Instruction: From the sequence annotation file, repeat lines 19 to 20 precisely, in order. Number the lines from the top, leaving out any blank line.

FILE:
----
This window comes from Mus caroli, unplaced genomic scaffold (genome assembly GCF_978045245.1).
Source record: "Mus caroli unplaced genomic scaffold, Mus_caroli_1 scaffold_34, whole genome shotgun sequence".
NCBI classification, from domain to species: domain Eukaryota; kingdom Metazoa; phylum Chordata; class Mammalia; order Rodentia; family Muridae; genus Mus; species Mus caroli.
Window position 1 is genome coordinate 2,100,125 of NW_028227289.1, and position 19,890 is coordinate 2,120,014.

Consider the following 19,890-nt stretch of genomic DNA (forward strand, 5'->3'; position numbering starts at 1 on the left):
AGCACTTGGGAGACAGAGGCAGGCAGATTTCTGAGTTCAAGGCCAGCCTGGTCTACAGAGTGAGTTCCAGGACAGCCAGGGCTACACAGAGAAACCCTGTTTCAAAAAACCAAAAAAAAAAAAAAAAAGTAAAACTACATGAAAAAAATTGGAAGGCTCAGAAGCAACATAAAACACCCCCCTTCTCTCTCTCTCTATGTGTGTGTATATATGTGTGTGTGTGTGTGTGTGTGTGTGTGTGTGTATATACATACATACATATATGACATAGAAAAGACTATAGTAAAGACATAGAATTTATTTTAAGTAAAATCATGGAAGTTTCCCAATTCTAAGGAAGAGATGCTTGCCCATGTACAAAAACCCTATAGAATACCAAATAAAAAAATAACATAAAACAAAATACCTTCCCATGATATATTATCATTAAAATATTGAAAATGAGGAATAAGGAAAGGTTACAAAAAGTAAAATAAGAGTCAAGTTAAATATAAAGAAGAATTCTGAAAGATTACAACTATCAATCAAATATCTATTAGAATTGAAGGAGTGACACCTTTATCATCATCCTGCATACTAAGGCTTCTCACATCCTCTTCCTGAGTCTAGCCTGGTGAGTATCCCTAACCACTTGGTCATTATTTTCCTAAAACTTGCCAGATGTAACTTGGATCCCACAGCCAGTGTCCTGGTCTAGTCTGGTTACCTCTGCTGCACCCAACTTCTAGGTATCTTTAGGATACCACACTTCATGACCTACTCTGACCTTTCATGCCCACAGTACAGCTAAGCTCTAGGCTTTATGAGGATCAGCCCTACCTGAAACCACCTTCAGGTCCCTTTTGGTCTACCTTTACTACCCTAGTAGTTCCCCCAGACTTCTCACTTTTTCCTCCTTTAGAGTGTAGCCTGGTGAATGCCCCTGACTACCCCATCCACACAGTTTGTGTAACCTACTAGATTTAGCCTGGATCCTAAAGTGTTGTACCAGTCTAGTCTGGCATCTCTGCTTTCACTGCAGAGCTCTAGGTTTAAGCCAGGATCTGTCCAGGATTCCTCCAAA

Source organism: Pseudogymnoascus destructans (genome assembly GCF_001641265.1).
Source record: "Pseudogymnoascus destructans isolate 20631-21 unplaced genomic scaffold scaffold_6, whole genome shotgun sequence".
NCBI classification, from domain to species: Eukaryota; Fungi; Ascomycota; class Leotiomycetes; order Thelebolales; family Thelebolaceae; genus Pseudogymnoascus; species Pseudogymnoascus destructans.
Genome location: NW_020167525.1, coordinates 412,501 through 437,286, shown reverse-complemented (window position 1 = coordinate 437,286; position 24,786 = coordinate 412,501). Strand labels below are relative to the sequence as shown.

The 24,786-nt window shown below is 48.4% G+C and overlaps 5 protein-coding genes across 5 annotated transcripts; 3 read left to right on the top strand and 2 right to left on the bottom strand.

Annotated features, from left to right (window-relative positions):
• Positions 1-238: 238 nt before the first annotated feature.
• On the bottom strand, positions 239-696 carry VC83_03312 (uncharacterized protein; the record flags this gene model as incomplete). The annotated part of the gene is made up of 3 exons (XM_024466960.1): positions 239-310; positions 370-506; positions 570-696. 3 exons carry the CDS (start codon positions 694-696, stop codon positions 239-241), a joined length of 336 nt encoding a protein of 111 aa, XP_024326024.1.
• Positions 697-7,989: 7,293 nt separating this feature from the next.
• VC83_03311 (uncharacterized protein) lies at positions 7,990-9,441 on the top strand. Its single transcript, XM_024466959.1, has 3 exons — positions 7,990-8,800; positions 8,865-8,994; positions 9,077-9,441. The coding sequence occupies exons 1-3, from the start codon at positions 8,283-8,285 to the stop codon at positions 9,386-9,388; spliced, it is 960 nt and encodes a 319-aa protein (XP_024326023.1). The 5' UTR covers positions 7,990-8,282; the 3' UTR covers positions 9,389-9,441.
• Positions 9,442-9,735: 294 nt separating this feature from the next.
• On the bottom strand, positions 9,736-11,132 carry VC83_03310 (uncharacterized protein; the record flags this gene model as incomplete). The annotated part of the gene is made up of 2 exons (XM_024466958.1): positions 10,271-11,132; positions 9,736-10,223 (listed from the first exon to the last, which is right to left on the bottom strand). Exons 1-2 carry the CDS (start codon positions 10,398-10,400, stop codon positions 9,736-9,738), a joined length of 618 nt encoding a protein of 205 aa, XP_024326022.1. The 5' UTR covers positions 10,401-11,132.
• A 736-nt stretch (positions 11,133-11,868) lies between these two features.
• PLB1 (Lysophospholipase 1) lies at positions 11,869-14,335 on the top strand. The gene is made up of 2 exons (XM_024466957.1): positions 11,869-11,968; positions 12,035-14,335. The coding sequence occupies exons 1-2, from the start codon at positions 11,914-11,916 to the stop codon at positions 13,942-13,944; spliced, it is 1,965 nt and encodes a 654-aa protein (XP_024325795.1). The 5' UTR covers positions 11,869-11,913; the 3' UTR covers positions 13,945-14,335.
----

• A 736-nt stretch (positions 11,133-11,868) lies between these two features.
• PLB1 (Lysophospholipase 1) lies at positions 11,869-14,335 on the top strand. The gene is made up of 2 exons (XM_024466957.1): positions 11,869-11,968; positions 12,035-14,335. The coding sequence occupies exons 1-2, from the start codon at positions 11,914-11,916 to the stop codon at positions 13,942-13,944; spliced, it is 1,965 nt and encodes a 654-aa protein (XP_024325795.1). The 5' UTR covers positions 11,869-11,913; the 3' UTR covers positions 13,945-14,335.